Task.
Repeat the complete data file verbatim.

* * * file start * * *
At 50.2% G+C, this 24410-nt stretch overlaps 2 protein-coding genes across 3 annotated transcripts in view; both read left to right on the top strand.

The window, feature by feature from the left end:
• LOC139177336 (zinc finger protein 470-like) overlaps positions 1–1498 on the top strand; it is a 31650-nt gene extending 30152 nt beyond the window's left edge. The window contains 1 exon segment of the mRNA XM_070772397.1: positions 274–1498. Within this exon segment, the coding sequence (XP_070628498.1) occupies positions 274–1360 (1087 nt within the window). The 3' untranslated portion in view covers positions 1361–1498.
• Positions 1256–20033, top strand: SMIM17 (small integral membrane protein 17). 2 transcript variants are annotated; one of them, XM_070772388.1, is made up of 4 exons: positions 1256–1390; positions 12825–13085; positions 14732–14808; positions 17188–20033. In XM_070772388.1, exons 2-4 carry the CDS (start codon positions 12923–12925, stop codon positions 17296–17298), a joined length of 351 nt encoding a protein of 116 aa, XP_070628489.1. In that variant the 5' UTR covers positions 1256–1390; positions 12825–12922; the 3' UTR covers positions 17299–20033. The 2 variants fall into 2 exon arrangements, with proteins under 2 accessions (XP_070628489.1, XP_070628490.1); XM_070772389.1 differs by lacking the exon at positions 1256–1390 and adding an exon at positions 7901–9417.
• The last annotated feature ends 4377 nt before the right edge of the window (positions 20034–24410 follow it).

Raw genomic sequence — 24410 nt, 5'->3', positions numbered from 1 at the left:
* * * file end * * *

At 50.2% G+C, this 24410-nt stretch overlaps 2 protein-coding genes across 3 annotated transcripts in view; both read left to right on the top strand.

The window, feature by feature from the left end:
• LOC139177336 (zinc finger protein 470-like) overlaps positions 1–1498 on the top strand; it is a 31650-nt gene extending 30152 nt beyond the window's left edge. The window contains 1 exon segment of the mRNA XM_070772397.1: positions 274–1498. Within this exon segment, the coding sequence (XP_070628498.1) occupies positions 274–1360 (1087 nt within the window). The 3' untranslated portion in view covers positions 1361–1498.
• Positions 1256–20033, top strand: SMIM17 (small integral membrane protein 17). 2 transcript variants are annotated; one of them, XM_070772388.1, is made up of 4 exons: positions 1256–1390; positions 12825–13085; positions 14732–14808; positions 17188–20033. In XM_070772388.1, exons 2-4 carry the CDS (start codon positions 12923–12925, stop codon positions 17296–17298), a joined length of 351 nt encoding a protein of 116 aa, XP_070628489.1. In that variant the 5' UTR covers positions 1256–1390; positions 12825–12922; the 3' UTR covers positions 17299–20033. The 2 variants fall into 2 exon arrangements, with proteins under 2 accessions (XP_070628489.1, XP_070628490.1); XM_070772389.1 differs by lacking the exon at positions 1256–1390 and adding an exon at positions 7901–9417.
• The last annotated feature ends 4377 nt before the right edge of the window (positions 20034–24410 follow it).

Raw genomic sequence — 24410 nt, 5'->3', positions numbered from 1 at the left: